Missouri will again try to compel state judges use original intent interpretation of federal constitution, nullify federal laws & court decisions

For the fifth year in a row Missouri will be considering a bill to mandate the state’s judiciary rely solely on “original intent” when interpreting the U.S. Constitution. Such an amendment to the Missouri Constitution would require only a simple majority of the House and Senate in order to forward it onto the 2014 ballot.

SJR 38 of 2014 effectively repeats SJR 17 of 2013, SJR 45 of 2012, HJR 26 / SJR 15 of 2011, and HJR 88 of 2010 and includes, among other things:

  • Prohibits the Missouri legislative, executive, and judicial branches of government from recognizing, enforcing, or acting in furtherance of any federal action that exceeds the powers delegated to the federal government.
  • Provides the state’s courts shall not recognize, enforce, or act in furtherance of any federal actions that:
    • restrict the right to bear arms
    • legalize or fund abortions, or the destruction of any embryo from the zygote stage
    • require the sale or trade of carbon credits or impose a tax on the release of carbon emissions
    • involve certain health care issues
    • mandate the recognition of same sex marriage or civil unions
    • increase the punishment for a crime based on perpetrator’s thoughts or designate a crime as a hate crime
    • interpret the establishment clause as creating a wall of separation between church and state
    • restrict the right of parents or guardians to home school or enroll their children in a private or parochial school or restrict school curriculum.
  • Requires state courts interpret the U.S. Constitution based on its language and the original intent of the signers of the Constitution. Amendments to the U.S. Constitution shall be interpreted based on their language and the intent of the congressional sponsor and co-sponsors of the amendment.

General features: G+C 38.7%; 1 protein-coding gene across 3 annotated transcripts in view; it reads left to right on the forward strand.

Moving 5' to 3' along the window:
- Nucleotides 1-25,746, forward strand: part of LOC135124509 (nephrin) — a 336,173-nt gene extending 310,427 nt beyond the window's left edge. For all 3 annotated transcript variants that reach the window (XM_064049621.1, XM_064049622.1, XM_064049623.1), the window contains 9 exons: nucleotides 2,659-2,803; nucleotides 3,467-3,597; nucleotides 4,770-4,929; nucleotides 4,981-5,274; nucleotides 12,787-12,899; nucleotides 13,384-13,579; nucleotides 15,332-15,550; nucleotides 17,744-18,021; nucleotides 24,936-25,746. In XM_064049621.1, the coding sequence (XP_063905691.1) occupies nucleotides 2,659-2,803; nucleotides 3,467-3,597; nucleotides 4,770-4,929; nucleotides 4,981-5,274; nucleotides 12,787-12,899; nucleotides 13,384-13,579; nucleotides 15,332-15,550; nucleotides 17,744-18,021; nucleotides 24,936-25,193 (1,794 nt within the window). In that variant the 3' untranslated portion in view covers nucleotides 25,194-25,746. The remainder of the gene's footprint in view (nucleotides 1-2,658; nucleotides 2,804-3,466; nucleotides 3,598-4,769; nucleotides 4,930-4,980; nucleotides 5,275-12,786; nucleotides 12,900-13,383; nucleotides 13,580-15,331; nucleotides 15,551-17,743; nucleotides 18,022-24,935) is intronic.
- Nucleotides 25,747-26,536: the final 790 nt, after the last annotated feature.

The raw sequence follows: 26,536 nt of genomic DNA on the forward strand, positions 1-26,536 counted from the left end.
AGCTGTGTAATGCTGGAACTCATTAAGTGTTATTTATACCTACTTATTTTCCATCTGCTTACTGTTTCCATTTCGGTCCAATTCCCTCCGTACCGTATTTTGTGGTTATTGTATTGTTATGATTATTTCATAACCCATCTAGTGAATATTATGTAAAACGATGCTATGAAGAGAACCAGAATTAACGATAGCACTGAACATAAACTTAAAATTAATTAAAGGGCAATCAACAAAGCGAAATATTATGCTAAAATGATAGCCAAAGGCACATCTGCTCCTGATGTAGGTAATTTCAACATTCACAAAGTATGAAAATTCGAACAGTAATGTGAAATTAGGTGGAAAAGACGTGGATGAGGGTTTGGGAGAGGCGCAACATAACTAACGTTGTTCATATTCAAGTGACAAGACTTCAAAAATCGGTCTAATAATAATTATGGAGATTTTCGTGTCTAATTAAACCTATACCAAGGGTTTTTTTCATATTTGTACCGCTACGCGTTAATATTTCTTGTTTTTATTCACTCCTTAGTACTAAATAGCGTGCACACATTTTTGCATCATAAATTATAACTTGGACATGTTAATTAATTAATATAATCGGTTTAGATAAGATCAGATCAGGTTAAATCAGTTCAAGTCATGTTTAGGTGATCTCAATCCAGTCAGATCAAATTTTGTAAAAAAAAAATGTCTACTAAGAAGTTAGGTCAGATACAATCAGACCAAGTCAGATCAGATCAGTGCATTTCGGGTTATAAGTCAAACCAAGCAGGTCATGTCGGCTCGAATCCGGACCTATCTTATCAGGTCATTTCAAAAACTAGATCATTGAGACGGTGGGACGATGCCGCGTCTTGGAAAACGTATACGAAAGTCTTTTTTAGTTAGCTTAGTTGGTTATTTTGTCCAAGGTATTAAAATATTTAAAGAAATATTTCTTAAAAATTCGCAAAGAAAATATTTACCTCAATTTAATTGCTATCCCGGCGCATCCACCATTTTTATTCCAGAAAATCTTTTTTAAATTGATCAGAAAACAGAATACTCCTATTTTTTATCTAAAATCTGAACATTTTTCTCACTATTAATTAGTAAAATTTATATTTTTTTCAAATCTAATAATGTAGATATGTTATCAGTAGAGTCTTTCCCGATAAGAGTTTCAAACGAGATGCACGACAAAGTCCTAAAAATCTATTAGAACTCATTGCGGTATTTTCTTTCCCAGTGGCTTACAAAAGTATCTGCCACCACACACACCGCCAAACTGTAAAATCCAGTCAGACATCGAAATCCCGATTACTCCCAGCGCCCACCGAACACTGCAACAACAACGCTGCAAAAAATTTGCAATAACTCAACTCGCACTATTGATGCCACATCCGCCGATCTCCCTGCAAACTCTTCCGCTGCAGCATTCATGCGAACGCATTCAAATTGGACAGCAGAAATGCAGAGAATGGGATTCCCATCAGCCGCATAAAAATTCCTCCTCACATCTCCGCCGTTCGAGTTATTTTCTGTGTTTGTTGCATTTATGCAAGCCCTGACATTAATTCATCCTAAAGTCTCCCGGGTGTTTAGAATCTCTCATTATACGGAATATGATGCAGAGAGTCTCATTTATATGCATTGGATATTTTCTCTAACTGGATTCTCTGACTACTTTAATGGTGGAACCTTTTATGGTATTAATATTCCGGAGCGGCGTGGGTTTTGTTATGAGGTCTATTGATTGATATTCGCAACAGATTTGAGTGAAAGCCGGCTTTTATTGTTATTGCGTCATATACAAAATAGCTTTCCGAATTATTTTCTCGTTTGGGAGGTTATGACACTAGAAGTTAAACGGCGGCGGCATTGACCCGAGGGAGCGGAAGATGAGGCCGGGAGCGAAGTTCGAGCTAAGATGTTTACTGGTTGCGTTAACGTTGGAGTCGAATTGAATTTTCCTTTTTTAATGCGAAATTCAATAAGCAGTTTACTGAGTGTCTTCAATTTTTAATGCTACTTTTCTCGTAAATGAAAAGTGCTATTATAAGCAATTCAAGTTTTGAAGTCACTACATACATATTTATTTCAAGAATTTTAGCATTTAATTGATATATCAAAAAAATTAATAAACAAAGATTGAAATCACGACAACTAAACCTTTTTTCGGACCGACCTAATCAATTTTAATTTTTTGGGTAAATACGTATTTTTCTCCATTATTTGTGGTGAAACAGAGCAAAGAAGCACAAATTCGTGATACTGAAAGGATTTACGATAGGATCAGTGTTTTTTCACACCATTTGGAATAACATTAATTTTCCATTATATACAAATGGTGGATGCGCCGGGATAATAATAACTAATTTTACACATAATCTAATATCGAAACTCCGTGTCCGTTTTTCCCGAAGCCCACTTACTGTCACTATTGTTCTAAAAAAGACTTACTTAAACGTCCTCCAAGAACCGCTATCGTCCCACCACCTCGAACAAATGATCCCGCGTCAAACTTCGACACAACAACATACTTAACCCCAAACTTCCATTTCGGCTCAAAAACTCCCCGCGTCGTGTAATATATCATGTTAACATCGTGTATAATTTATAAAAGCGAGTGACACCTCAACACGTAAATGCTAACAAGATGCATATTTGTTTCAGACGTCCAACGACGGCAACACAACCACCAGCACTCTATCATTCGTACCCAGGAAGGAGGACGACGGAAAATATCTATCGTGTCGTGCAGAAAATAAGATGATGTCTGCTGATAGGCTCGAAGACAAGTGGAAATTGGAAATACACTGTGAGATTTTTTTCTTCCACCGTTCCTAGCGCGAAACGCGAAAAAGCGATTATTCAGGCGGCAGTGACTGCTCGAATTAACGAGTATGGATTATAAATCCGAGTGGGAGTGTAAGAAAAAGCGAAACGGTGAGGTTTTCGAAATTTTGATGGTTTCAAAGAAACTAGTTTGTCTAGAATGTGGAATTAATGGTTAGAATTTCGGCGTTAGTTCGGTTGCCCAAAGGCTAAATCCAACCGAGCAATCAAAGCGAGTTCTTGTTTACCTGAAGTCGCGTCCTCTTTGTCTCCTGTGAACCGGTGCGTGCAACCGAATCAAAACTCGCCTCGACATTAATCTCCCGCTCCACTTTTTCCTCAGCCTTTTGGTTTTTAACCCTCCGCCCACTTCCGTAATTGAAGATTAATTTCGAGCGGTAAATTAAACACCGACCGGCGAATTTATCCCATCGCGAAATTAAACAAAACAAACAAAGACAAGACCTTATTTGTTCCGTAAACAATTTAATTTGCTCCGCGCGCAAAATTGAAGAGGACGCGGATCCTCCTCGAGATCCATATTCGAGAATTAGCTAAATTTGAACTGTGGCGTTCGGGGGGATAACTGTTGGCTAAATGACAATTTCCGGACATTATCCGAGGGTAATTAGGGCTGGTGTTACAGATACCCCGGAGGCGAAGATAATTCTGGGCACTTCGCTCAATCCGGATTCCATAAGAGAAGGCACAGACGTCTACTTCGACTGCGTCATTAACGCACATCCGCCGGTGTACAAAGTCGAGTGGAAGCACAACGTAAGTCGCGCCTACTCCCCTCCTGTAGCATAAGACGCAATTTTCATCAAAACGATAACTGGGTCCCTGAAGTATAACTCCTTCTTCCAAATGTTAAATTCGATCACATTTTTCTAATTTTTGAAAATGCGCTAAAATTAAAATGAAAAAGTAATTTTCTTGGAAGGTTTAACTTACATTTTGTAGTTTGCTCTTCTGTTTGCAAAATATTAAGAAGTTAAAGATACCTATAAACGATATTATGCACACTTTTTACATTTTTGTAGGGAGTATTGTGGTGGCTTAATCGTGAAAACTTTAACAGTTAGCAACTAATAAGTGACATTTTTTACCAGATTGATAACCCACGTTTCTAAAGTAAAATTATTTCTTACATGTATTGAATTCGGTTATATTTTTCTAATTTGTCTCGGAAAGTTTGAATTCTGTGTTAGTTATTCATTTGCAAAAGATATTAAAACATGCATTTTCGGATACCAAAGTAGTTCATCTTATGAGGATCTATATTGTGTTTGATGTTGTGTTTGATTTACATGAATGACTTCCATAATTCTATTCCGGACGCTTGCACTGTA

• “Any interpretation of the Constitution based on an emerging awareness, penumbras or shadows of the Constitution, a theory of the Constitution being a “living, breathing document”, or any interpretation that expands federal authority beyond the limited powers enumerated and delegated to the federal government, without an amendment to the Constitution, shall be deemed to exceed the limited powers enumerated and delegated to the federal government.”
  • Declares that Missouri citizens have standing to enforce the provisions of the amendment in state court.
  • Provides enforcement of the amendment applies to:
    • federal actions taken after the amendment is approved by the voters
    • federal actions specified in the amendment
    • any federal action, regardless of when it occurred, that the general assembly or the Missouri Supreme Court determines to exceed the powers enumerated and delegated to the federal government by the U.S. Constitution.

In 2010, HJR 88 was approved by the Missouri House and made it to the Senate floor before dying due to adjournment.

In 2011, HJR 26 made it out of committee and died on the House floor, while the similar SJR 15 met a similar fate on the Senate side.

In 2012, SJR 45 was approved by the Senate General Laws Committee and died on the Senate floor.

In 2013, SJR 17 was referred to the Senate General Laws Committee and died in committee.

4 thoughts on “Missouri will again try to compel state judges use original intent interpretation of federal constitution, nullify federal laws & court decisions”

  1. Original intent can be an effective guide to statutory construction. There is also the idea of having constitutional rights expanded to all people. The first point might not have helped decide Brown v.School Board (1954) but the second point apparently did.

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